The Grimsö Wildlife Research Station is a research unit from the Swedish University of Agricultural Sciences performing research on predators, ungulates and their interactions with ecosystems and people. Founded 37 years ago, it has since been delivering major insights on wildlife ecology in Sweden and has served as reference point of authorities.

More information:
Guillaume.Chapron@ekol.slu.se tel +46-(0)581 697313

Guillaume Chapron | Sveriges lantbruksuniversitet, S
Further information:
http://www.slu.se

More articles from Ecology, The Environment and Conservation:

nachricht Listening in: Acoustic monitoring devices detect illegal hunting and logging
14.12.2017 | Gesellschaft für Ökologie e.V.

nachricht How fires are changing the tundra’s face
12.12.2017 | Gesellschaft für Ökologie e.V.

All articles from Ecology, The Environment and Conservation >>>

The most recent press releases about innovation >>>

Die letzten 5 Focus-News des innovations-reports im Überblick:

Im Focus: First-of-its-kind chemical oscillator offers new level of molecular control

DNA molecules that follow specific instructions could offer more precise molecular control of synthetic chemical systems, a discovery that opens the door for engineers to create molecular machines with new and complex behaviors.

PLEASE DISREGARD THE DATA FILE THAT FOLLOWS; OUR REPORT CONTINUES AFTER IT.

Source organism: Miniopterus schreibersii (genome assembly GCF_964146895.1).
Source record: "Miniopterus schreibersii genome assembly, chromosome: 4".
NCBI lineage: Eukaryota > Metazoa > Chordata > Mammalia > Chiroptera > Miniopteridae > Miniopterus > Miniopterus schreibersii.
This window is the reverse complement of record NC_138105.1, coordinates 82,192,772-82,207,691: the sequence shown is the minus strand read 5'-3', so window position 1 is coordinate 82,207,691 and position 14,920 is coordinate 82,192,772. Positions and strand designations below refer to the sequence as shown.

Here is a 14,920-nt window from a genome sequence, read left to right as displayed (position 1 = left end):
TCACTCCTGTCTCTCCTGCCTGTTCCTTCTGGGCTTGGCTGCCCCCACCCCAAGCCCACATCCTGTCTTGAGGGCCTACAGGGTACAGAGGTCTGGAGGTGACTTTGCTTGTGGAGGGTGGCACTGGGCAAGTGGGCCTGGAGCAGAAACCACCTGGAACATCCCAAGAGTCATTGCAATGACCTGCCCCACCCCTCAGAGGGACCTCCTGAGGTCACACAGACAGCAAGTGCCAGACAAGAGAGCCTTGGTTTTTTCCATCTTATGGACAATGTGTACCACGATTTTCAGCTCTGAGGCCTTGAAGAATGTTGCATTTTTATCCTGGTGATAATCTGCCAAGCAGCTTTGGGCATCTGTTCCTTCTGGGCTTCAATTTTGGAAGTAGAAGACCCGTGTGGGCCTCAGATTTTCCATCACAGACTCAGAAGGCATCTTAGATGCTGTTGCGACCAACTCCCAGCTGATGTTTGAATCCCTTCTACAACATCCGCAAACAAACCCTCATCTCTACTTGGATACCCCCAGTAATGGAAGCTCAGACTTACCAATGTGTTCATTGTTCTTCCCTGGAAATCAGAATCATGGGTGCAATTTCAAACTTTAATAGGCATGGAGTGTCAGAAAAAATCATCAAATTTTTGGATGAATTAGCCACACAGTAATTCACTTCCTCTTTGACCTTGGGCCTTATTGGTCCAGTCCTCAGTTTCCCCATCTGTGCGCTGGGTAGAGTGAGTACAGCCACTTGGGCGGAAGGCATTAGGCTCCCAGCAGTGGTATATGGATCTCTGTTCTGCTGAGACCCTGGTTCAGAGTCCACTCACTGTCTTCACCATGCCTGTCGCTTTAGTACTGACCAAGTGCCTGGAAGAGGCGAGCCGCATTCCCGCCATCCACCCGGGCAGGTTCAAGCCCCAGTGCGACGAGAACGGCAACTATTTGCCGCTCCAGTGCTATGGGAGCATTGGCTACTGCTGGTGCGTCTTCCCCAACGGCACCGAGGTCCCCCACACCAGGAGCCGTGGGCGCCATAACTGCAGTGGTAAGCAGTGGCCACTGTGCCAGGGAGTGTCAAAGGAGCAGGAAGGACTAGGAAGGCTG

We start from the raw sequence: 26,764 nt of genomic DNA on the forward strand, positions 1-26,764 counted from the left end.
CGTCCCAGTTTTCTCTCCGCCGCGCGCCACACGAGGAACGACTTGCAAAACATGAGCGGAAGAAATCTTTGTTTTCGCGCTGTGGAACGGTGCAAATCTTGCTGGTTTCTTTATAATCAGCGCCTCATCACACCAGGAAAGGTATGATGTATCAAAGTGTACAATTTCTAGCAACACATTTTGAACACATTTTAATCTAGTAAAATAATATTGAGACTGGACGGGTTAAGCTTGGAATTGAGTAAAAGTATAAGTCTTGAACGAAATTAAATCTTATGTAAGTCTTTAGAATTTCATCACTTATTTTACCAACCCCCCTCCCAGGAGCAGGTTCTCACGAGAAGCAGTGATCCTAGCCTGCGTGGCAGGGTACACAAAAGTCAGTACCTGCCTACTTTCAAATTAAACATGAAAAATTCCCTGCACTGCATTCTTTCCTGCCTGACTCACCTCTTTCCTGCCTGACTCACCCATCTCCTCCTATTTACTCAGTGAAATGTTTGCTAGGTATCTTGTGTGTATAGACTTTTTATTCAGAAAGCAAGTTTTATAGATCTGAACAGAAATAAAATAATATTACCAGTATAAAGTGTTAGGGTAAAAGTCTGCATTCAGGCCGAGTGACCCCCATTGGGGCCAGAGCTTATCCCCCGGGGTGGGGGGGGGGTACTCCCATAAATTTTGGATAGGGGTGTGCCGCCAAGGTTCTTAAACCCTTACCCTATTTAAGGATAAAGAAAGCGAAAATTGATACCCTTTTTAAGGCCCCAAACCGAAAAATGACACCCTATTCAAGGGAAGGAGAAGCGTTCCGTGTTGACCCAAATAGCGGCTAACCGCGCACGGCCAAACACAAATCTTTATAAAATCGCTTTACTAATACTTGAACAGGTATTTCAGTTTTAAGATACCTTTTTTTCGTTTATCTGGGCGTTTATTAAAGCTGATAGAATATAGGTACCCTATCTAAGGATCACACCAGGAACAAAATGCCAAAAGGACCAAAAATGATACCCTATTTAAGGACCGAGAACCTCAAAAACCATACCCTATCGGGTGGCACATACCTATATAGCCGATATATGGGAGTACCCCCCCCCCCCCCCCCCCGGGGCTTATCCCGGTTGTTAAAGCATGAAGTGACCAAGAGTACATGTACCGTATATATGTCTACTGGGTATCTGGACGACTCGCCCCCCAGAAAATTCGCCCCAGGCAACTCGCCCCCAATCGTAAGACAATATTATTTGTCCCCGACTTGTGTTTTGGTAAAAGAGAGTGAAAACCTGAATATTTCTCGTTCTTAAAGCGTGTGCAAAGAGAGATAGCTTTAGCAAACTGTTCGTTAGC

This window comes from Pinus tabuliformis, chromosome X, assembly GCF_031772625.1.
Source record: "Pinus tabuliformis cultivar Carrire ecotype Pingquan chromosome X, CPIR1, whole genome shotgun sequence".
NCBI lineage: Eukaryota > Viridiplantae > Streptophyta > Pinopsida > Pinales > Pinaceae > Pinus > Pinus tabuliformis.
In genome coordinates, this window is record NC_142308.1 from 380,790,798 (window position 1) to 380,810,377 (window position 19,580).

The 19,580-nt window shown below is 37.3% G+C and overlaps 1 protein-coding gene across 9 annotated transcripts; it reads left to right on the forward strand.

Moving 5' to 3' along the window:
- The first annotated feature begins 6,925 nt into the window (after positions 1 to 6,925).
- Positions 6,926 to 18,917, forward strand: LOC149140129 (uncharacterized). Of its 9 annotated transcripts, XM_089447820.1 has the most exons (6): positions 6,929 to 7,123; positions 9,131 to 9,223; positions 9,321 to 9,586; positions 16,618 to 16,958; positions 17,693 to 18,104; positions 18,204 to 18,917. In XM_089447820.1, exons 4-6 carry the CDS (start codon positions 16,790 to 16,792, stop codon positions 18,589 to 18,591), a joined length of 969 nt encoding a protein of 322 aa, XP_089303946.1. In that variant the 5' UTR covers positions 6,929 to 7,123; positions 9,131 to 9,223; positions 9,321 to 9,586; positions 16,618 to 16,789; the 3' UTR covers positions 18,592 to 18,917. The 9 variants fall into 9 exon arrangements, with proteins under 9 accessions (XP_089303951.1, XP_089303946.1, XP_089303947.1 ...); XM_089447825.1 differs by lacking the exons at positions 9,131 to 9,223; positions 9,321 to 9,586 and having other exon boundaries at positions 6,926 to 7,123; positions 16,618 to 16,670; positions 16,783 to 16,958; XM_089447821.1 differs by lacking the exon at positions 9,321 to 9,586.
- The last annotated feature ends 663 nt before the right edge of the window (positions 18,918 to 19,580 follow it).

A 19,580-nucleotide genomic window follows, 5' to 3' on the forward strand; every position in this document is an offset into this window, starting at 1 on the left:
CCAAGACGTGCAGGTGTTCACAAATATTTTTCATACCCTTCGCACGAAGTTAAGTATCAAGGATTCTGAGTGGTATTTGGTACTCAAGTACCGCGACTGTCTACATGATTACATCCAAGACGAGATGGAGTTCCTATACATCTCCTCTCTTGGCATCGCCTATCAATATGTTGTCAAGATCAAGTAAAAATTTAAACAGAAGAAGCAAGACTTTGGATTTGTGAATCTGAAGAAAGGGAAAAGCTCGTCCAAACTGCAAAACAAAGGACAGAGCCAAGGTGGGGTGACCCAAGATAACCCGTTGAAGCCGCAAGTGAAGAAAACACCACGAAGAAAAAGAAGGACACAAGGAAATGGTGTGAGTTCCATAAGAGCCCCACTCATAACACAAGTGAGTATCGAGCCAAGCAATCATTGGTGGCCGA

Researchers have created chemical amplifiers and a chemical oscillator using a systematic method that has the potential to embed sophisticated circuit...

Im Focus: Long-lived storage of a photonic qubit for worldwide teleportation

MPQ scientists achieve long storage times for photonic quantum bits which break the lower bound for direct teleportation in a global quantum network.

Concerning the development of quantum memories for the realization of global quantum networks, scientists of the Quantum Dynamics Division led by Professor...

Im Focus: Electromagnetic water cloak eliminates drag and wake

Detailed calculations show water cloaks are feasible with today's technology

Researchers have developed a water cloaking concept based on electromagnetic forces that could eliminate an object's wake, greatly reducing its drag while...